Emirates Cuts Flight to Lagos Due to $85m Trapped Revenue
Middle East mega carrier, Emirates Airlines has announced that it would reduce its flights to Nigeria from August 15 2022 due to its failure to repatriate its revenue earned from ticket sales in Nigeria.
The airline said it would be forced to reduce flight from Dubai to Lagos from 11 times per week to seven times per week, saying that it does not have any choice but to take this action, to mitigate the continued losses it is is experiencing as a result of funds being blocked in Nigeria.
The airline made this known in a letter it wrote to the Nigerian Minister of Aviation, Senator Hadi Sitika, dated July 22 2020 and signed by Sheik Majid Al Mualla, the DSVP International Affairs.
The letter explained that as of July 2022, Emirates had $85 million of funds awaiting repatriation due to non-availability of dollars in Nigeria and this figure has been rising by more than $10 million every month, as the ongoing operational costs of the airline’s 11 weekly flights to Lagos and five to Abuja continue to accumulate.
The mega carrier said the funds “are urgently needed to meet our operational costs and maintain the commercial viability of our services to Nigeria.”
It adds: “We simply cannot continue to operate at the current level in the face of mounting losses, especially in the challenging post COVID-19 climate. Emirates did try to stem the losses by proposing to pay for fuel in Nigeria in naira, which would have at least reduced one element of our on-going costs, however this request was denied by the supplier. This means that not only are Emirates’ revenues accumulating, we also have to send hard currency into Nigeria to sustain our own operations. Meanwhile, our revenues are out of reach and not even earning credit interest.”
The airline also explained to the Minister that it took its management time before it arrived at the decision to cut down its flights to Nigeria.
“Indeed, we have made every effort to work with the Central Bank of Nigeria (CBN) to find a solution to this issue. Our Senior Vice-President met with the Deputy Governor of the CBN in May and followed up on the meeting by letter to the Governor himself the following months, however, no positive response was received. Meetings were also held with Emirates’ own bank in Nigeria and in collaboration with IATA (the International Air Transport Association) to discuss improving FX allocation, but with limited success.”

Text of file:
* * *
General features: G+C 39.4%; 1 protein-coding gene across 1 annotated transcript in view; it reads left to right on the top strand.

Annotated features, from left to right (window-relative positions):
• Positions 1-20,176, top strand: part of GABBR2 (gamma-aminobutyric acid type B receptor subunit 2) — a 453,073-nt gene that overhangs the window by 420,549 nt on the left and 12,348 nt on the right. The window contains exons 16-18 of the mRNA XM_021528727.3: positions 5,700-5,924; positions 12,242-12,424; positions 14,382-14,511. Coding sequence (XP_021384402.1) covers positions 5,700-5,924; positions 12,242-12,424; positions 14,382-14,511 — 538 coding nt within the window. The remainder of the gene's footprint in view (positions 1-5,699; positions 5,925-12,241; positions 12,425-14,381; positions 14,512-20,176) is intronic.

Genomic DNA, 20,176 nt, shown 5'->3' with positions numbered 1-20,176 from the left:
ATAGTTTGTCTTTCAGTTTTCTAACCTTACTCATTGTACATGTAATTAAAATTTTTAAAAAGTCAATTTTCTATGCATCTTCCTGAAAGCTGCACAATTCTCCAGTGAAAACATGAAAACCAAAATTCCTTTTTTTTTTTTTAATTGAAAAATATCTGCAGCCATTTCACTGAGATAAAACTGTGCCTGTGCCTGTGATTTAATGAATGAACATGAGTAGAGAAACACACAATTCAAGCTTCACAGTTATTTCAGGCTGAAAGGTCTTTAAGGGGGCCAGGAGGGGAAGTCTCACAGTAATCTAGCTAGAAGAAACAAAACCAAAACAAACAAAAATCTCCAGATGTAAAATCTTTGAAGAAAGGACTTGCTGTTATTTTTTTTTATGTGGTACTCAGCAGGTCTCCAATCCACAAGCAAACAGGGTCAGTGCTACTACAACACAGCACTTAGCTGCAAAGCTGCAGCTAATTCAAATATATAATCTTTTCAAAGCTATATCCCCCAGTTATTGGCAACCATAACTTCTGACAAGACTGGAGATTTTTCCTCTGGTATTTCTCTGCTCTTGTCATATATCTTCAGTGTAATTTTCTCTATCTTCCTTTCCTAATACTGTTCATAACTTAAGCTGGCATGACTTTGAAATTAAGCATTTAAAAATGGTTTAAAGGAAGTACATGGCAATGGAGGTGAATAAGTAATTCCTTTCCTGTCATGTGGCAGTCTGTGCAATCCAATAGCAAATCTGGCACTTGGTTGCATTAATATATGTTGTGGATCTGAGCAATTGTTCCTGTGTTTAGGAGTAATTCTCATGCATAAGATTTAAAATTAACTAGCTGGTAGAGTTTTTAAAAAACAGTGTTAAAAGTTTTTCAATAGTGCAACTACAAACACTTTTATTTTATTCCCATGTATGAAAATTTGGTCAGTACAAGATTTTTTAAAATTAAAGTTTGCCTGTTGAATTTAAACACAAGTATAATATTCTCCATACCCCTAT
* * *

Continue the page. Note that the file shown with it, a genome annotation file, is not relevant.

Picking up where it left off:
The letter also said that despite Emirates considerable efforts, the situation continued to deteriorate.
“We are now in the unfortunate position of having to cut flights, to mitigate against further losses going forward.
“While we appreciate this issue is primarily a financial one, any support you could kindly provide would be warmly welcomed by Emirates. We are confident that your valuable involvement would make a real difference in improving this very difficult situation,” the airline also said in the letter.
Emirates, however, emphasised that if the Minister would respond positively to its request of unlocking these funds for repatriation, it would re-evaluate its decision.
In June, IATA disclosed the Nigeria owed foreign airlines $450 million representing 25 per cent of the total amount of international carriers’ funds held back by central banks of many countries put at $1.6 billion by end of April 2022.
There are indications that the amount might have risen to over $500 million by now, as CBN has failed to allow the airlines repatriate their funds.
IATA said airfares charged by international carriers against Nigerian travellers are three times higher than what obtains in other countries that do not retain airlines’ revenues and expressed fear that the fares might continue to rise until Nigerians would not be able to afford international travel and that would eventually weaken the nation’s economy.
Other countries in Africa that hold on to huge amount of airlines’ revenues as at June this year include Zimbabwe – $100 million; Algeria – $96 million; Eritrea – $79 million and Ethiopia, $75 million.
IATA also explained that airlines were charging higher fares to Nigeria so that they could make profit from one leg of the trip, as most trips are charged on return ticket.
IATA also warned, “The continuous holding of airlines funds and the high fares charged Nigerian passengers would eventually damage Nigeria down the road. We are not expecting that Nigeria will pay the money in one single shot, but it should start paying the money because blocked funds will continue to accrue as traffic goes up.
“Average Nigerian traveler is paying the price, as airfares in Nigeria have increased; so, it is not helping the average Nigerian to travel. The price (fares) is two to three times higher. It will come to a time Nigerians will not be able to travel. It will come to a time it will collapse Nigeria’s economy,” the international body said.
On her part, the Founder and CEO of ElectHER, Ibijoke Faborode, noted that countries that have seen the election and representation of women at the highest political offices have done so at the lowest point of their economies.
She added that this signifies the undeniable importance of women to peace, security and socio-economic development.